King Lear – the production blog (3 of 4)

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Drawing style

I deliberately don’t do shonen or shojo: the teenage market styles that so heavily characterise most of what we see of manga outside of Japan. There’s just so much more to manga – an entire comic-book medium or narrative form instead of any single illustration style.

For authentic Japanese manga styles quite unlike what is most often (mistakenly) taken to be the requisite look, I would point at both Katsuhiro Otomo’s Akira, and Koike and Kojima’s Lone Wolf & Cub.

As editor of three volumes of Best New Manga, I took it upon myself to collect a wide range of international material within its pages, including – but not limited to – Japan. That same philosophy carries over into my own work.

Plus, I’m no teenager. I’m neither Japanese, nor pretending to be. Thus my manga looks like something unique to me, my own life experience, personal feelings and situation.

The strength of Manga Shakespeare is that, by its very nature (Shakespeare + Manga influence, and crafted by largely UK and UK-based creatives), the hybrid essence of the form is upfront and central to the look and appeal of this book series. Taken as a unit the titles look suitably varied.

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And to quote the bard, “the play’s the thing”!

This is to some extent an old man’s play – in the same way that old folk like Placido Domingo and Dame Kiri Te Kanawa would look ridiculous in the teen drama West Side Story, you can’t cast teens in many parts in King Lear, and certainly not the lead. Every actor limbers up throughout their stage or film career so that they might take on the grandaddy of all Shakespeare roles with sufficient life experience and gravitas. And hey, I’m now an old git – so I also suit this particular play!

Somehow though I feel it would be disingenuous to take the greatest tragedy ever written in the English language and make it about pretty girls and prettier boys, or including knockabout chibi style slapstick. Those are fine in their place, but that place isn’t here – at least not by my reckoning (you can pretty much take everything here as my opinion, no more and no less). Emma Vieceli carries it off in Hamlet, which, lest we forget, is about a younger man’s tragedies – whereas I don’t think I could carry that off on Lear.

There is still room for comedy even within a great tragedy (surely one aspect of Shakespeare’s greatness as a writer). Scenes within Lear are leavened by their comedy aspects or comic potential, and those follow through into our version here – but towards the end the laughter does come to a dead stop.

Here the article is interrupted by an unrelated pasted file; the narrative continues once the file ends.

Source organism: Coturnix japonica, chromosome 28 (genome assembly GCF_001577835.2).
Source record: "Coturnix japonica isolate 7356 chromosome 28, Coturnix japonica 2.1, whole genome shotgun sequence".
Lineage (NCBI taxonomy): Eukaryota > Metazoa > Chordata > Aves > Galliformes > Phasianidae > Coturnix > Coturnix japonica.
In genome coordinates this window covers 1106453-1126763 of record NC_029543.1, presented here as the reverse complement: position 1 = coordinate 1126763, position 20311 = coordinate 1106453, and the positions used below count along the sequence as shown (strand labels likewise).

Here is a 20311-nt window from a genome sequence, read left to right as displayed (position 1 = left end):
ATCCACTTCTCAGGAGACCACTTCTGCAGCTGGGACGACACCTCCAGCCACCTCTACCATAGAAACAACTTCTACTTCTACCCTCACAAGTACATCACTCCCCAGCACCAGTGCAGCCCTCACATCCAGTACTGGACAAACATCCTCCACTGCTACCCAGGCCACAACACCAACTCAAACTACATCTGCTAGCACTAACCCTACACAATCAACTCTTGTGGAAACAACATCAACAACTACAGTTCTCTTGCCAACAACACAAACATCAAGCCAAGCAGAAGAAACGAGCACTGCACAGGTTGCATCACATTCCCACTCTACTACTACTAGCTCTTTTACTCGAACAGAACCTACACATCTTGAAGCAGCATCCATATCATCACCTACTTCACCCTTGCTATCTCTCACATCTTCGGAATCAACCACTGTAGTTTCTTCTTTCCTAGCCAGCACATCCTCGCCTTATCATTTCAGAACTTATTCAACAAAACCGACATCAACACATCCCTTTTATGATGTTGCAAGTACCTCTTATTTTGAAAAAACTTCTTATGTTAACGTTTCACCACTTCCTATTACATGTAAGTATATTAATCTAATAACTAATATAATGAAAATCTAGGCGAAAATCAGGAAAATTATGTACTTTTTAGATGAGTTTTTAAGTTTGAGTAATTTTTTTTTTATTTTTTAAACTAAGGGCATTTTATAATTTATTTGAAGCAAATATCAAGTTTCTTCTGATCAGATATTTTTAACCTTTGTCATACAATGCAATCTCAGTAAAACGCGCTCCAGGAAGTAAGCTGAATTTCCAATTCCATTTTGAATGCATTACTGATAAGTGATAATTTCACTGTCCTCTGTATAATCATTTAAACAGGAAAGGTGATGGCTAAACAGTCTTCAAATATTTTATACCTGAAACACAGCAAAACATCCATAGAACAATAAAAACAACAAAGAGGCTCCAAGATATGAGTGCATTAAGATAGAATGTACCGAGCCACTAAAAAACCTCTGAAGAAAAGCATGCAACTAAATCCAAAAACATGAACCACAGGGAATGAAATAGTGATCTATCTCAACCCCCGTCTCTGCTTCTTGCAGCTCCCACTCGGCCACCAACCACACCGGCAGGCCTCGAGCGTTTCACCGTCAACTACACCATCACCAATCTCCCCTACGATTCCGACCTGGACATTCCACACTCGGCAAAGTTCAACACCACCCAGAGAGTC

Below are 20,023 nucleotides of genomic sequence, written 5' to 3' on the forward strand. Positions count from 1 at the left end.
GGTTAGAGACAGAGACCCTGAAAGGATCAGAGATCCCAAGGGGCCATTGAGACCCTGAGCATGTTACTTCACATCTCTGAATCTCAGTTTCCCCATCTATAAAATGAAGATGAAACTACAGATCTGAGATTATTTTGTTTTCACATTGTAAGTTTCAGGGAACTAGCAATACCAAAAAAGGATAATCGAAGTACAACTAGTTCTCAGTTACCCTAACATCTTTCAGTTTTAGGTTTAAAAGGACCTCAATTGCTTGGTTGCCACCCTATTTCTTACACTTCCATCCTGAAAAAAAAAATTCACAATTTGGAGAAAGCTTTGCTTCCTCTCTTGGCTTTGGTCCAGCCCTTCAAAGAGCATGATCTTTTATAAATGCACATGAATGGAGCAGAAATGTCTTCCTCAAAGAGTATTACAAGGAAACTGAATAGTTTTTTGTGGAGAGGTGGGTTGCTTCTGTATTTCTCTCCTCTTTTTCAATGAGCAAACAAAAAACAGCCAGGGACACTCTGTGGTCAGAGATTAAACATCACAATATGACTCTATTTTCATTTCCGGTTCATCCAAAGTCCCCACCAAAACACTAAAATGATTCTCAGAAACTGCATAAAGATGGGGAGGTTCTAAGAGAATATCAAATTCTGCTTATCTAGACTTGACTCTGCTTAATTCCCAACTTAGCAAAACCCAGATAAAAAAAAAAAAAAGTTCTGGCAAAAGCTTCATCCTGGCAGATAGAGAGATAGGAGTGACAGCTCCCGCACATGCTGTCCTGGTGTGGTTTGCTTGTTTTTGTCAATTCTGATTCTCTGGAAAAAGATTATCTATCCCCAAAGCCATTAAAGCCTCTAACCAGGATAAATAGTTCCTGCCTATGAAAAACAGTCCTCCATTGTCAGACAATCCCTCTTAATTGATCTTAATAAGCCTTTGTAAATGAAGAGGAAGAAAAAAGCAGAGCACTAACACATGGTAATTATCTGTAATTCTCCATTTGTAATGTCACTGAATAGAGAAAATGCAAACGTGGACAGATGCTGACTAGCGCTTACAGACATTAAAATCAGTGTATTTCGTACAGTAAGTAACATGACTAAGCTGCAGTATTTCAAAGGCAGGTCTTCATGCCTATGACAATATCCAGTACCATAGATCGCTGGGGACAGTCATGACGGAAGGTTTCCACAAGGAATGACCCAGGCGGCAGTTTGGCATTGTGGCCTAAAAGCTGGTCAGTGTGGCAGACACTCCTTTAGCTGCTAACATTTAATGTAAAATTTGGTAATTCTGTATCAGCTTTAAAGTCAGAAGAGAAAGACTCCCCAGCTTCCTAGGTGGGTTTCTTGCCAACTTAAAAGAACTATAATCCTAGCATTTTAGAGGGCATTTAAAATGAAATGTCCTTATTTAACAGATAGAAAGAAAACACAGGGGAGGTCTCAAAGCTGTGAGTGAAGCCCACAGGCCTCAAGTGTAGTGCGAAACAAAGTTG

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I did try to elongate the physique of my first character sketches (based more in the fashion-plate style of Janet and Anne Grahame Johnstone, doyennes of children’s book illustration in the UK, than any attempt to look “more manga” – in the current sense most people understand that). This ploy soon dropped away, however. Required to produce pages at such speed (10 pages fully finished and toned per week, every week) I fell back into existing stylistic tips and habits that I’ve developed. No matter – manga to me is all about the narrative, the storytelling, and the surface style is almost by the by.

Digital vs. Manual

As an admirer of Rob Deas, artist on Macbeth – and with his help and advice – I spent some time considering the virtues of Syntec, a make of drawing tablet where you “draw” directly on the screen, rather than suffer the disassociation of hand to eye co-ordination as with previous models. After a few long, dark nights of the soul I elected not to take that leap – Old dog, new trick, no time in which to make any false starts. Still, that new tech was verrrry tempting.

So everything is hand-drawn. I’m not a very slick inker, feeling much more at home in pencil. Working fast with a range of Pitt artist pens (my favoured tool – they wear out almost instantly but are one of the few implements to suit the speed at which I draw and the weight of my hand), I tried to make a virtue out of my rough-house finish. Add to that the deliberate colour-separation look of the tone values, which again add to the deliberately untidy feel of more natural forms and textures – suitable to this, my chosen backwoods setting.